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In Miami, caffeinated Newt Gingrich talks learning English, Cuba and chats with Marco Rubio's dentist about the senator's smile

Reporters mobbed Republican presidential hopeful Newt Gingrich when he arrived at Little Havana's Versailles restaurant, a traditional stop for politicians looking to shore up support among Miami's influential Cuban-American Hispanics. Gingrich slowly made his way to the outdoor coffee counter, drank Cuban coffee and chatted with the restaurant staff, who burst in applause once he was finished.

Then Gingrich spoke for 20 minutes to a room inside the restaurant packed with cameras and Cuban Americans. U.S. Rep. David Rivera, who has broken with his fellow Miami Republicans who have backed Mitt Romney, introduced Gingrich as "the only Speaker that has balanced the federal budget."

"After two café cubanos out front, I am much more energized than when I first got here," Gingrich said.
He criticized the Obama administration's policies on Latin America.

"Surely Washington can look south, can look 90 miles beyond our shores," Gingrich said to a delighted crowd. "My goal as president will be to create a Cuban Spring that is even more exciting than the Arab Spring."

Later, he added: "We need to have a new government in Venezuela, just as we need a new government in Iran."

Gingrich then played up his immigration stance, which he calls more "humane" than those of his GOP primary opponents.

"I broke from the normal Republican rhetoric," he said, explaining that he would not seek to deport undocumented immigrants who have been in the country for a long time without breaking any laws.

"What if you're an abuelo or an abuela?"

He pointed to one of his daughters, who lives in Key Biscayne and welcomed Gingrich's supporters in broken Spanish. Gingrich said children in the U.S. should learn English because it is the language of business and that is the only way they will be able to succeed. "The common language of the United States...happens to be English," he said.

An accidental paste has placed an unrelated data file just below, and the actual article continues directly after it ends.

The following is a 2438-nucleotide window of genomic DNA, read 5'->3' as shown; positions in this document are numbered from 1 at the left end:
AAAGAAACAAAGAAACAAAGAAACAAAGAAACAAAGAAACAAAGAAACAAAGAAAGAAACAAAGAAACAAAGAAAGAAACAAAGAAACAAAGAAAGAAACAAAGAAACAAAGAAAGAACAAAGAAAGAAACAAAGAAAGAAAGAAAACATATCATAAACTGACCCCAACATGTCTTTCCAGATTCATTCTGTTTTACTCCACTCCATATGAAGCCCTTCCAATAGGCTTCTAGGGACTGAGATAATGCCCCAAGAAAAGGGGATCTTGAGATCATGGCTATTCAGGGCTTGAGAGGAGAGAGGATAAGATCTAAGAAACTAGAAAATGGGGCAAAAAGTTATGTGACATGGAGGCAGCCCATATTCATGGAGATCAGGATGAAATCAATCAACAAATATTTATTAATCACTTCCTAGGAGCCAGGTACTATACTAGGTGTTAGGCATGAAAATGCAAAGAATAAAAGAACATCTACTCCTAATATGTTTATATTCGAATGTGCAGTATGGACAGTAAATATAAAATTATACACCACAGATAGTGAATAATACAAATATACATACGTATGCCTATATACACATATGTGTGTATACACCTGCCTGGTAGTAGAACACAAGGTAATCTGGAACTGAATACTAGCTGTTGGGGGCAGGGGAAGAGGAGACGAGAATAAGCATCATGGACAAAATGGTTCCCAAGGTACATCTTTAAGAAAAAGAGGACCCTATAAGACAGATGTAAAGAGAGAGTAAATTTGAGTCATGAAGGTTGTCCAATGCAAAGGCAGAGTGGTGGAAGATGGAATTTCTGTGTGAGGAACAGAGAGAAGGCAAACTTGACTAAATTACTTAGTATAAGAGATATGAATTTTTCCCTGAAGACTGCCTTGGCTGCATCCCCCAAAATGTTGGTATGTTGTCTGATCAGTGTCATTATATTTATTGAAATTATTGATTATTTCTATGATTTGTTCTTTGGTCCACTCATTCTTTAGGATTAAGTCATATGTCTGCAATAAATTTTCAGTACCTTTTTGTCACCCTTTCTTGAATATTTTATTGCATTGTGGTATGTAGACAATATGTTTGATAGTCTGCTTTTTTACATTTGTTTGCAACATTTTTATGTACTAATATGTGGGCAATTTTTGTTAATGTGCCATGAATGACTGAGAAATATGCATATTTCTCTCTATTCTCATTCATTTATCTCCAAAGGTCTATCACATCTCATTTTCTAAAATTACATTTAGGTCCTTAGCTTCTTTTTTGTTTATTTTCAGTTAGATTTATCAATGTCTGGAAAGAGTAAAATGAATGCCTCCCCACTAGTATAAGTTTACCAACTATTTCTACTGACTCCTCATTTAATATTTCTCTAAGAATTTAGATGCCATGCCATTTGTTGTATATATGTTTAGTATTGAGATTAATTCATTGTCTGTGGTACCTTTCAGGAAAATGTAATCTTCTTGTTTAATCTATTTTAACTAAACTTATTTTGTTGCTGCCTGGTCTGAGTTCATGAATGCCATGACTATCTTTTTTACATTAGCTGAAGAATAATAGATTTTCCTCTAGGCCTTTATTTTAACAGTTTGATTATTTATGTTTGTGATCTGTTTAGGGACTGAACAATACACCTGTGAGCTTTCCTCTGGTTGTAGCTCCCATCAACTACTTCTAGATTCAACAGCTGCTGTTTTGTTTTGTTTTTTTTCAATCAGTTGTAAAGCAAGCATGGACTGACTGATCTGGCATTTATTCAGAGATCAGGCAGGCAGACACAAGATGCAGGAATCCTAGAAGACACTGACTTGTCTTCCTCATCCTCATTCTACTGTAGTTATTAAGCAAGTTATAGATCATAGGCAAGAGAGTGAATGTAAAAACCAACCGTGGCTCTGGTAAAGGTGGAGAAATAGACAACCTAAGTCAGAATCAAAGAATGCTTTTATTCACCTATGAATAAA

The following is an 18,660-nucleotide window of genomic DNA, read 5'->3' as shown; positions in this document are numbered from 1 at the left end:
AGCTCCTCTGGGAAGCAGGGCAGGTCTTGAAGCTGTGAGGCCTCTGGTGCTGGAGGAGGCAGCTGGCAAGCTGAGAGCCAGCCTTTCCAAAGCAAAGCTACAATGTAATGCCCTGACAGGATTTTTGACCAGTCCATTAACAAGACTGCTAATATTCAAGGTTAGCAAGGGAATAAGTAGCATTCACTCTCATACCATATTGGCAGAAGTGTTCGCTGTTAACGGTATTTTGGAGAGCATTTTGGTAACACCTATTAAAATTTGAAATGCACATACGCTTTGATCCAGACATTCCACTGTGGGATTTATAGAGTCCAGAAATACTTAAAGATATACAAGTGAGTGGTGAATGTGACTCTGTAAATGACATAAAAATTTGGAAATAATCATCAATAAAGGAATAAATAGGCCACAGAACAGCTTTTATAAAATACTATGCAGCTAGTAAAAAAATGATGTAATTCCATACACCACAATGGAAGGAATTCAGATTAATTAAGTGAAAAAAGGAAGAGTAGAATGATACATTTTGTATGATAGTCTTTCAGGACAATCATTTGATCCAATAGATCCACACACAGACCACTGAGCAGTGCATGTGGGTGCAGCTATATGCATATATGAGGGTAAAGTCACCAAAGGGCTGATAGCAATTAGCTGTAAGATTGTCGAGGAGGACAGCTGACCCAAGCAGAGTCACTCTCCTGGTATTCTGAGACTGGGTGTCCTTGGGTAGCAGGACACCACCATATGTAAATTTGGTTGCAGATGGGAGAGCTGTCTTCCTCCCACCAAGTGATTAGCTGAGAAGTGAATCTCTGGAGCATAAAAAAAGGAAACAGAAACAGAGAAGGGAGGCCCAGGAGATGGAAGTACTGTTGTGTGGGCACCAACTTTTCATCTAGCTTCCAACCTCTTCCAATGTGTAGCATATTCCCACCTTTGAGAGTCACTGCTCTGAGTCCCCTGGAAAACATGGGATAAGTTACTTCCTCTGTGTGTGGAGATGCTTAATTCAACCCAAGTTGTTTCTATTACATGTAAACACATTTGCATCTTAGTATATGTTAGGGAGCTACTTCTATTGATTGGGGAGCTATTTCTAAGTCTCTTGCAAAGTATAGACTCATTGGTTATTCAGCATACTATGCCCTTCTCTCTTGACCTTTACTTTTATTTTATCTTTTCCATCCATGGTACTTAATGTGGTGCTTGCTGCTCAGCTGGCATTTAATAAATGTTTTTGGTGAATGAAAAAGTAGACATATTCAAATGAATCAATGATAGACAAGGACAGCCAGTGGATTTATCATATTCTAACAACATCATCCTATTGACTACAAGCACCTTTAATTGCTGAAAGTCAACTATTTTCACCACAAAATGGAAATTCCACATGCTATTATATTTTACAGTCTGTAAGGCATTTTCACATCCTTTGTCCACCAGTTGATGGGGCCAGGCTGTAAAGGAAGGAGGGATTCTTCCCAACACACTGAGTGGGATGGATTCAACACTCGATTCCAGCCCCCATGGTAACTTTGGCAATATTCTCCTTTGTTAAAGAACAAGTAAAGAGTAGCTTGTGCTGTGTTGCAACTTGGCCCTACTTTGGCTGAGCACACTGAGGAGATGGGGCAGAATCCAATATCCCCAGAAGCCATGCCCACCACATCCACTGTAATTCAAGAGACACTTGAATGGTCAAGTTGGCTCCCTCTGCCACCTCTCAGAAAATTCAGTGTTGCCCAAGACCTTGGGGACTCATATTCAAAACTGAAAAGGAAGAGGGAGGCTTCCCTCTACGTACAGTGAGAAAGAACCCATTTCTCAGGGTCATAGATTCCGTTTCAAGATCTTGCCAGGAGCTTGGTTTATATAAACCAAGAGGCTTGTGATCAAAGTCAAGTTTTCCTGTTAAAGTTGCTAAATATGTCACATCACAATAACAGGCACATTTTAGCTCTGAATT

Gingrich then took comments from several people in the audience, including Carlos Sanchez, who identified himself as U.S. Sen. Marco Rubio's dentist. Gingrich congratulated Sanchez on Rubio's smile -- to which Sanchez responded he had nothing to do with it.

"He's a natural in every sense," Sanchez said of Rubio.

Then reporters asked Gingrich about Romney's momentum in Florida, where the former Massachusetts governor has television ads in all 10 state media markets, as well as TV and radio spots in Spanish and a slew of mailers.

Gingrich touted that he announced his 67 Florida campaign county co-chairs before Romney did and spoke of several thousand volunteers.

"If Romney thinks money's what matters, then he is going to lose to Obama," Gingrich said. "I think ideas are what matter."

Gingrich also said that Romney outspent U.S. Sen. John McCain in Florida in 2008 and lost, "because after they got through all the ads, he was still Romney."

Those who attended the debate said they were delighted by Gingrich's remarks about Cuba.

"I know that maybe he doesn't have a big chance, but today I liked him more than before," said Manuel Malgor, president of the American Missile Crisis Veterans Association. "I couldn't find a single defect in what he said...Hopefully whoever is the nominee at the end -- Romney or whoever -- thinks the same as he does."

Alma Aguilera of Unidad Hondureña Independiente, an organization concerned about immigration, also praised Gingrich.

"I like that he spoke about keeping families united," she said. "[Romney] has spoken about tougher laws."

-- Patricia Mazzei